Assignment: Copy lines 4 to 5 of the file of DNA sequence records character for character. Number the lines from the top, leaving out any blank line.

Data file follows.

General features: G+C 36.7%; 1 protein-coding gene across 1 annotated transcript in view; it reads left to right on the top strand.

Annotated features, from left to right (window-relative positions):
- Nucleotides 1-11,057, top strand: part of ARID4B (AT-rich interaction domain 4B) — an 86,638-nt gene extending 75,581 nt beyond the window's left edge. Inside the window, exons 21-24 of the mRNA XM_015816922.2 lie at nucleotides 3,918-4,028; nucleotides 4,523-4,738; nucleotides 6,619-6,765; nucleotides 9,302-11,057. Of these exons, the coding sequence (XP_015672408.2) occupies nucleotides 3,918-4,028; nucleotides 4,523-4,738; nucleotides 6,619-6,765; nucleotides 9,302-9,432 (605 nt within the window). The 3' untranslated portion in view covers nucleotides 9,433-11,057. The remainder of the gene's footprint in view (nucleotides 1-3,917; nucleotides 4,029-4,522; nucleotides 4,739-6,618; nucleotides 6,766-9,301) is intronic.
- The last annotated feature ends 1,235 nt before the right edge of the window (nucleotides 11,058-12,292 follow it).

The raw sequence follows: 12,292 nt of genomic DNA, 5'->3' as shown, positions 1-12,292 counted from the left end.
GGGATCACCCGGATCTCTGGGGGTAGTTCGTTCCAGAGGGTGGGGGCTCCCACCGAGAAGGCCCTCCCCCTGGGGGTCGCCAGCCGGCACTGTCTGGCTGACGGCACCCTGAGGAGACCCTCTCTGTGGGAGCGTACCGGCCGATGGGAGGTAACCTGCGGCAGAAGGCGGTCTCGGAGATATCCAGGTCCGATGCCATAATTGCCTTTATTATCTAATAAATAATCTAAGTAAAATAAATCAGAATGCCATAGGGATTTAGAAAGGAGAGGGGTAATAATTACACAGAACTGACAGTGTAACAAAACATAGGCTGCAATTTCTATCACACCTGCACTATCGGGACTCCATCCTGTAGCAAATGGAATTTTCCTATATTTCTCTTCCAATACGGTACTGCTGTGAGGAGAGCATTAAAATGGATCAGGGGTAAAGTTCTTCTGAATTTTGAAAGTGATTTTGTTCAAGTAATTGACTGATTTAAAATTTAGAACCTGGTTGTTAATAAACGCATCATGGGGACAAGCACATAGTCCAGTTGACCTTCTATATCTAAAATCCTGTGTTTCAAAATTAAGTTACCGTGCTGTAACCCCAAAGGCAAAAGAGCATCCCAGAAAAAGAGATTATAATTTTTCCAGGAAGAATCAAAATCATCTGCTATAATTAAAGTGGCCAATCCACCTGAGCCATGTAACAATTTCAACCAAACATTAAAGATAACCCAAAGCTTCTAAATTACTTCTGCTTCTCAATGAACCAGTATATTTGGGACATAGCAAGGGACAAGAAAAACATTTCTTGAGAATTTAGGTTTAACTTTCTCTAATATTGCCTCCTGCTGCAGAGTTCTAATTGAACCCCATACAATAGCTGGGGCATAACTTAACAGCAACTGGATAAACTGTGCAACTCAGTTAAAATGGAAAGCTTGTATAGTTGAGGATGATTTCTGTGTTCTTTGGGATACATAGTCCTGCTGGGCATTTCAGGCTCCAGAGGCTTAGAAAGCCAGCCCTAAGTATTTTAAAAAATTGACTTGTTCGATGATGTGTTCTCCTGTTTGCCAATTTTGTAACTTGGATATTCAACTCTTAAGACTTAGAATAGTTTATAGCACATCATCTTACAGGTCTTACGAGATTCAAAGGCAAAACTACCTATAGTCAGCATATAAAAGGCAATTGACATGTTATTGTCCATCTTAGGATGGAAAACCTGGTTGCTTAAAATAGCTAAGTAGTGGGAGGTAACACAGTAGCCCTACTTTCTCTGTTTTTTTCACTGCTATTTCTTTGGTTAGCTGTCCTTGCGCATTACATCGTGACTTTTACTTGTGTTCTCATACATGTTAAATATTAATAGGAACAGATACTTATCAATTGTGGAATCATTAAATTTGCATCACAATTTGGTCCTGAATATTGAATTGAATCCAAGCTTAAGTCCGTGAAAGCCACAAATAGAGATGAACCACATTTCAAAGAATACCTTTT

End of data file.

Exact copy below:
- The last annotated feature ends 1,235 nt before the right edge of the window (nucleotides 11,058-12,292 follow it).

The raw sequence follows: 12,292 nt of genomic DNA, 5'->3' as shown, positions 1-12,292 counted from the left end.